The Enlightenment Philosophers' Seven-a-side Football Team

The Enlightenment Philosophers’ Seven-a-side Football Team


It were Berkeley’s idea to develop a team,

To be the team captain had long been his dream;

He knew he’d have trouble assembling his squad,

But, being a bishop, he trusted to God.

For t’position of keeper he thought of Descartes;

It were him, after all, who had made a head-start

In solving the puzzle about what we know:

If we think, we exist, and that must be so.

For full-backs he thought first of Baruch Spinoza,

A bit of a rebel, a bit of a poser,

But solid in holding that all of us should

Make our own way through reason to find what is good.

Then Gottfried Leibniz would be strong in defence;

For him God was perfect; he argued from hence

That the world we are in is the best it can be

And what God allows us is what we can see.

For wing forward Berkeley first thought of John Locke;

He’d be swift in attack and well able to block.

His obedience to t’captain would always be there

As long as t’captain’s demands remained fair.

The other wing forward could be David Hume,

Tho’ his irreligion had made Berkeley fume.

Hume could use his “impressions” to follow the play

And then form “ideas” that might help win the day.

And right at the front, then, Immanuel Kant

(Though Berkeley’s perception of him was quite scant),

He believed things that we think that we know

Depend on us knowing, conceiving them so.

The game had begun and Berkeley kicked off

But he missed the ball, and giving a cough.

Said, ‘It’s not really there—we should have asked God

To attend to our game and all of the squad.’

So he said a quick prayer before sending the ball

In a high backward pass to Descartes in goal.

Descartes, in two minds, sent the ball to his right

But Locke wasn’t thinking, and lost it from sight.

Leibniz picked up and prepared for a throw,

His knowledge innate about where it should go;

He aimed it to Kant, but he didn’t share

Leibniz’ space, time or ball and so it went spare.

The other side lost it, but then so did Hume,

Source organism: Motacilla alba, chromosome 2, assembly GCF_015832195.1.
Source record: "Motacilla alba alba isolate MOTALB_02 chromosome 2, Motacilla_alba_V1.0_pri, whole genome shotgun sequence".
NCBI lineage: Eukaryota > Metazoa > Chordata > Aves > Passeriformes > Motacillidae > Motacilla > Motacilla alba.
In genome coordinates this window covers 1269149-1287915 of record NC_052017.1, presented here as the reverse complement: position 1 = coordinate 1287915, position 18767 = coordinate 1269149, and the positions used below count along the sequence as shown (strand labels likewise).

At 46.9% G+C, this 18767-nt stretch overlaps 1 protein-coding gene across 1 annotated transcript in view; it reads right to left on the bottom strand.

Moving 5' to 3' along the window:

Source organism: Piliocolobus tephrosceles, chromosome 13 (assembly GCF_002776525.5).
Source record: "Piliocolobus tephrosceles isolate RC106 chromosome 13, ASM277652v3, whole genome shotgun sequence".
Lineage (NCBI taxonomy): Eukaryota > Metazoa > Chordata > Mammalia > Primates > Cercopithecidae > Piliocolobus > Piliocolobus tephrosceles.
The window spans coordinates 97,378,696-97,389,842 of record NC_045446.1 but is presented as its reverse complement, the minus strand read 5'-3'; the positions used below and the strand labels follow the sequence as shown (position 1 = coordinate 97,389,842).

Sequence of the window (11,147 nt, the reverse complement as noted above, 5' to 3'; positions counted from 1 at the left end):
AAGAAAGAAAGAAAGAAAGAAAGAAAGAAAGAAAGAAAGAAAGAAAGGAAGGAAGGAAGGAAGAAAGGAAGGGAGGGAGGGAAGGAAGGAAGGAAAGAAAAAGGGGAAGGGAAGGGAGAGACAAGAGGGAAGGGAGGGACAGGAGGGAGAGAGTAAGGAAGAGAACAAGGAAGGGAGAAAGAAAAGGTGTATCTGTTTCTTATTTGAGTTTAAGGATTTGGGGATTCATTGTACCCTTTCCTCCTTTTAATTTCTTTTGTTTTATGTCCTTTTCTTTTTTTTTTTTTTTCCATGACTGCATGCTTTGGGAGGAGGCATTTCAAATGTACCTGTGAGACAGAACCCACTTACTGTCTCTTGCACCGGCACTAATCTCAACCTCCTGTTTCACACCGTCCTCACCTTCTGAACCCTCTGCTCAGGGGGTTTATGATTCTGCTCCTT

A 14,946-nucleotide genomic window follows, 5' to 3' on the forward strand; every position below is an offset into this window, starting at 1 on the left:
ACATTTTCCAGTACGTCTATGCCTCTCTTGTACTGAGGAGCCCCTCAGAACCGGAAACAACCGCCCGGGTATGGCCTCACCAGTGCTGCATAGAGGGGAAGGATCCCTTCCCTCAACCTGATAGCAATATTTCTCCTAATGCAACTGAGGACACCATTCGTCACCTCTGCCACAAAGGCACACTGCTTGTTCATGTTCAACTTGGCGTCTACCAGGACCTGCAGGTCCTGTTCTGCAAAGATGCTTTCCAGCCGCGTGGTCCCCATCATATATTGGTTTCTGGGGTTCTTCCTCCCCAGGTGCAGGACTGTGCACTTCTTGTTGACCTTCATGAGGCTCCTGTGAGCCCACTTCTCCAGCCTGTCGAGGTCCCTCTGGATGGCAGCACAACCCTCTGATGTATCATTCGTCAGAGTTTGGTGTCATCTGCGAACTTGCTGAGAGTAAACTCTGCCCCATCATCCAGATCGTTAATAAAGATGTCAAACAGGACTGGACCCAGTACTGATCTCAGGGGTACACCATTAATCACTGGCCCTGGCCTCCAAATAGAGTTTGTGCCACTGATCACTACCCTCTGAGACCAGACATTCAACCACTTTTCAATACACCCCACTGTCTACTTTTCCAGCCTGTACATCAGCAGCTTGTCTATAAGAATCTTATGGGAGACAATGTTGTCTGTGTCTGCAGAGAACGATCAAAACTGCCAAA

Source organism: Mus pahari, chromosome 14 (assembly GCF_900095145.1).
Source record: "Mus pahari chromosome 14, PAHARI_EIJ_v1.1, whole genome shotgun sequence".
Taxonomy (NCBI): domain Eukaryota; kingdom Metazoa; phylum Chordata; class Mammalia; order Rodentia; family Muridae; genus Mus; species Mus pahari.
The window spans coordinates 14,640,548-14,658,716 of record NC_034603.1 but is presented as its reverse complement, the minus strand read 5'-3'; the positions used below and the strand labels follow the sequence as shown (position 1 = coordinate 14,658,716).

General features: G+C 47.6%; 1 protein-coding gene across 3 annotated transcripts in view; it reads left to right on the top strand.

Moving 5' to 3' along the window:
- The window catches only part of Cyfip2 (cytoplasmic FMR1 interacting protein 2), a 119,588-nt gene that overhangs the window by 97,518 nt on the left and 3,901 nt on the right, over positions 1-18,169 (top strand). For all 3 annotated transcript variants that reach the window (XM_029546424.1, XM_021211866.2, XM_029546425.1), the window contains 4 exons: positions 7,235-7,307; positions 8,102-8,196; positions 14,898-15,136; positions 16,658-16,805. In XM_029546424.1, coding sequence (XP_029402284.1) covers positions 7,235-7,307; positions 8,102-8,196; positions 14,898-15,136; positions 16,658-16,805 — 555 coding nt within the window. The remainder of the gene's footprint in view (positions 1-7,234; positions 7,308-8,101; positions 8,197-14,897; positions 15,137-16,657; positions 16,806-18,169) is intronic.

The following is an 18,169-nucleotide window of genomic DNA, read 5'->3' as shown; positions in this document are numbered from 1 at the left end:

For he tripped on the thought that he could not assume

That the ball always would reach the back of the net;

No principle says past behaviour is set.

John Locke tackled then, and resumed the attack

With his own style of play, and sent the ball back

To George Berkeley who dribbled it on to Spinoza,

Who signalled for Kant to come a bit closer.

Kant readied himself to receive a high pass;

Prepared for an ideal ball, but the mass

Of the ball on his head seemed to him more than real

A thing in itself, “noumena”, he could feel.

This thought contradicted his long-held belief;

He stumbled, but though hesitation was brief,

The other side took up the chance that they saw

To reach the enlightenment goal and to score.

George Berkeley cried out, ‘Come on lads, get a grip;

You know you can do more than stumble and trip;

Our ideas on knowledge may not all agree

But reason’s our strength, and we’ll win yet, you’ll see!’

The other side reached the enlightenment end

But Spinoza tackled, the ball took a bend;

His opponent appeared to make use of his hands

Descartes said, ‘There’s no cause for doubt, t’foul stands!’

The free kick was given which Spinoza took;

He sent it to Leibniz who darted a look

At John Locke before turning and heading to Hume

Who had run to the wing, where he’d plenty of room.

Hume kicked it to Kant who was nearing the goal;

The enlightenment team was now on a roll.

The referee, running up, looked at his watch;

And Kant knew this one chance he must not now botch.

He was onside, the ball at his feet, and he saw

That reason alone now would not help him score;

The team’s universal approval was set—

His imperative kick reached the back of the net!

The team celebrated t’traditional way

With kisses and hugs, then Berkeley said, ‘Hey!

We deserve some refreshment, I’ve got some right here.

It’s my healthy tar water, the drink that brings cheer!’

© Sarah Rochelle 2020